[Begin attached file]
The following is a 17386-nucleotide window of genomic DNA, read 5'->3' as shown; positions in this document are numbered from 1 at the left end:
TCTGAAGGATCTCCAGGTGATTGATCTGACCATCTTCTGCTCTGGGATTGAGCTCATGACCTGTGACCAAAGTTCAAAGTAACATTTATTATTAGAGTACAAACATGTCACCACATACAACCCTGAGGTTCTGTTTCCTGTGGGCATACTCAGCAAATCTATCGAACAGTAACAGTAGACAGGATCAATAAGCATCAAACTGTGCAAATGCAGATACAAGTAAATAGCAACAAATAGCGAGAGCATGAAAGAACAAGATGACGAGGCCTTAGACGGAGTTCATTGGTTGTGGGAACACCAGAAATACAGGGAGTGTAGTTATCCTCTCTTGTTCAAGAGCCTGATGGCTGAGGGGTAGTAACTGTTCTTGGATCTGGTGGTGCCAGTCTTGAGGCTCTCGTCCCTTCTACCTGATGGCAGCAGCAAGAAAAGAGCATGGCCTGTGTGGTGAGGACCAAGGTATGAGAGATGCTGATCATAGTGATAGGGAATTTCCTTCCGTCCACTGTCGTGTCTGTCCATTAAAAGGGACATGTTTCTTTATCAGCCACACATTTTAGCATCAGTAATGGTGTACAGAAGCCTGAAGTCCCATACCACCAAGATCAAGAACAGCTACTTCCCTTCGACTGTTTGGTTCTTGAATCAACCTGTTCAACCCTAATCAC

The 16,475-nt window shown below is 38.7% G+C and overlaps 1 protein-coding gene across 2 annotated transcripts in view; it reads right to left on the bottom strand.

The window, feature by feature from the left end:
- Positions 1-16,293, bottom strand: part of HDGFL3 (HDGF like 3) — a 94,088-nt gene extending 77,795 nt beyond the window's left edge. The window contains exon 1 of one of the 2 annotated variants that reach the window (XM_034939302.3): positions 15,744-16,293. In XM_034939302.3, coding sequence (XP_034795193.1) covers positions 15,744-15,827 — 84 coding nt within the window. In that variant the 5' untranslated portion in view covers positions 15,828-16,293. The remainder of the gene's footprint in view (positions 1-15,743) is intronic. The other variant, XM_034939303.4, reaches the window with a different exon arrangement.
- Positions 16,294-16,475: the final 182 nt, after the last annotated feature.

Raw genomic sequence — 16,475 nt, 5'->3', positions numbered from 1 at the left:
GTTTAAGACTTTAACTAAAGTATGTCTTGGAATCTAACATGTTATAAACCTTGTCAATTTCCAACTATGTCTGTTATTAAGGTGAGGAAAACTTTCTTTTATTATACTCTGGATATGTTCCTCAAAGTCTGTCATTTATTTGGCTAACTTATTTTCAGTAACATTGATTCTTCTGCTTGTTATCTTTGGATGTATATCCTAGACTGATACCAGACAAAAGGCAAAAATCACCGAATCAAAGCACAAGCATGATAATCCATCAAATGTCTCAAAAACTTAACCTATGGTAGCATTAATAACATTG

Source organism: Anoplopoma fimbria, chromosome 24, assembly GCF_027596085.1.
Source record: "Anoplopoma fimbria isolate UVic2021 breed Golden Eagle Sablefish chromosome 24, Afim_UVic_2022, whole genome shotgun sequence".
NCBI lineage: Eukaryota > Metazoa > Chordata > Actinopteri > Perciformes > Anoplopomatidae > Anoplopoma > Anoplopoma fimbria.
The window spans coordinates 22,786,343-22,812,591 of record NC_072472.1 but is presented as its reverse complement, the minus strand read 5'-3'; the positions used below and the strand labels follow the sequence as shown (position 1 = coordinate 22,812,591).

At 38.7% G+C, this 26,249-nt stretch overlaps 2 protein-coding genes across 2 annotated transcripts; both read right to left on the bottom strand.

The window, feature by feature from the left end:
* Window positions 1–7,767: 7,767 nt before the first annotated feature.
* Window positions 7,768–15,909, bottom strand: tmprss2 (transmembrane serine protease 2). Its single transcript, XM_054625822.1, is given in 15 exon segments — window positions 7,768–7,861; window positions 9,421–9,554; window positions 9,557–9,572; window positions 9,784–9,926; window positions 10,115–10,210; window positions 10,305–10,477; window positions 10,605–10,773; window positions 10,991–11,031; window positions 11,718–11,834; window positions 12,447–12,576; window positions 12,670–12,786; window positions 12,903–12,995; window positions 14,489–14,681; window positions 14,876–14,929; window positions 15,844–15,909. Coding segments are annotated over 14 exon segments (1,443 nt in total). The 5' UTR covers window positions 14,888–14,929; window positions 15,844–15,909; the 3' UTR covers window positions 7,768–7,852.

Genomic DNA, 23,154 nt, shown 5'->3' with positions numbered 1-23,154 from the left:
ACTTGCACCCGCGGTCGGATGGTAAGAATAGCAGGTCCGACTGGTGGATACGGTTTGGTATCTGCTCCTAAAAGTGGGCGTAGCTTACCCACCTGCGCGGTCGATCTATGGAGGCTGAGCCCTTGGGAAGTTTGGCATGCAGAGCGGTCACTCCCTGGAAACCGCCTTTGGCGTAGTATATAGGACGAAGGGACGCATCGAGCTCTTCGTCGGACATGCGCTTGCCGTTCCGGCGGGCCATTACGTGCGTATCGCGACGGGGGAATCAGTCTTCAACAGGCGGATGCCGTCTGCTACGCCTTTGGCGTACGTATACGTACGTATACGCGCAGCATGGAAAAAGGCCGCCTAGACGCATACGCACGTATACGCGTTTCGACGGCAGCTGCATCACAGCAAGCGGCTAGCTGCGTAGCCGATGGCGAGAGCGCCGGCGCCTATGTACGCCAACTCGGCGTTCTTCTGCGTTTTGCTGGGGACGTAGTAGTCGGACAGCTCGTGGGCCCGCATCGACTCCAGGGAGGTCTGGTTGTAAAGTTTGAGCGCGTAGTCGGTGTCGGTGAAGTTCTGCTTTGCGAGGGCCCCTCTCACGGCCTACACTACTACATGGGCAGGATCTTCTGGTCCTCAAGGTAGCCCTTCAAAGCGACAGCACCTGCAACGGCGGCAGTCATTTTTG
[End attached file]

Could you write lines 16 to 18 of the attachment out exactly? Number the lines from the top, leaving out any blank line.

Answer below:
* Window positions 7,768–15,909, bottom strand: tmprss2 (transmembrane serine protease 2). Its single transcript, XM_054625822.1, is given in 15 exon segments — window positions 7,768–7,861; window positions 9,421–9,554; window positions 9,557–9,572; window positions 9,784–9,926; window positions 10,115–10,210; window positions 10,305–10,477; window positions 10,605–10,773; window positions 10,991–11,031; window positions 11,718–11,834; window positions 12,447–12,576; window positions 12,670–12,786; window positions 12,903–12,995; window positions 14,489–14,681; window positions 14,876–14,929; window positions 15,844–15,909. Coding segments are annotated over 14 exon segments (1,443 nt in total). The 5' UTR covers window positions 14,888–14,929; window positions 15,844–15,909; the 3' UTR covers window positions 7,768–7,852.

Genomic DNA, 23,154 nt, shown 5'->3' with positions numbered 1-23,154 from the left:
ACTTGCACCCGCGGTCGGATGGTAAGAATAGCAGGTCCGACTGGTGGATACGGTTTGGTATCTGCTCCTAAAAGTGGGCGTAGCTTACCCACCTGCGCGGTCGATCTATGGAGGCTGAGCCCTTGGGAAGTTTGGCATGCAGAGCGGTCACTCCCTGGAAACCGCCTTTGGCGTAGTATATAGGACGAAGGGACGCATCGAGCTCTTCGTCGGACATGCGCTTGCCGTTCCGGCGGGCCATTACGTGCGTATCGCGACGGGGGAATCAGTCTTCAACAGGCGGATGCCGTCTGCTACGCCTTTGGCGTACGTATACGTACGTATACGCGCAGCATGGAAAAAGGCCGCCTAGACGCATACGCACGTATACGCGTTTCGACGGCAGCTGCATCACAGCAAGCGGCTAGCTGCGTAGCCGATGGCGAGAGCGCCGGCGCCTATGTACGCCAACTCGGCGTTCTTCTGCGTTTTGCTGGGGACGTAGTAGTCGGACAGCTCGTGGGCCCGCATCGACTCCAGGGAGGTCTGGTTGTAAAGTTTGAGCGCGTAGTCGGTGTCGGTGAAGTTCTGCTTTGCGAGGGCCCCTCTCACGGCCTACACTACTACATGGGCAGGATCTTCTGGTCCTCAAGGTAGCCCTTCAAAGCGACAGCACCTGCAACGGCGGCAGTCATTTTTG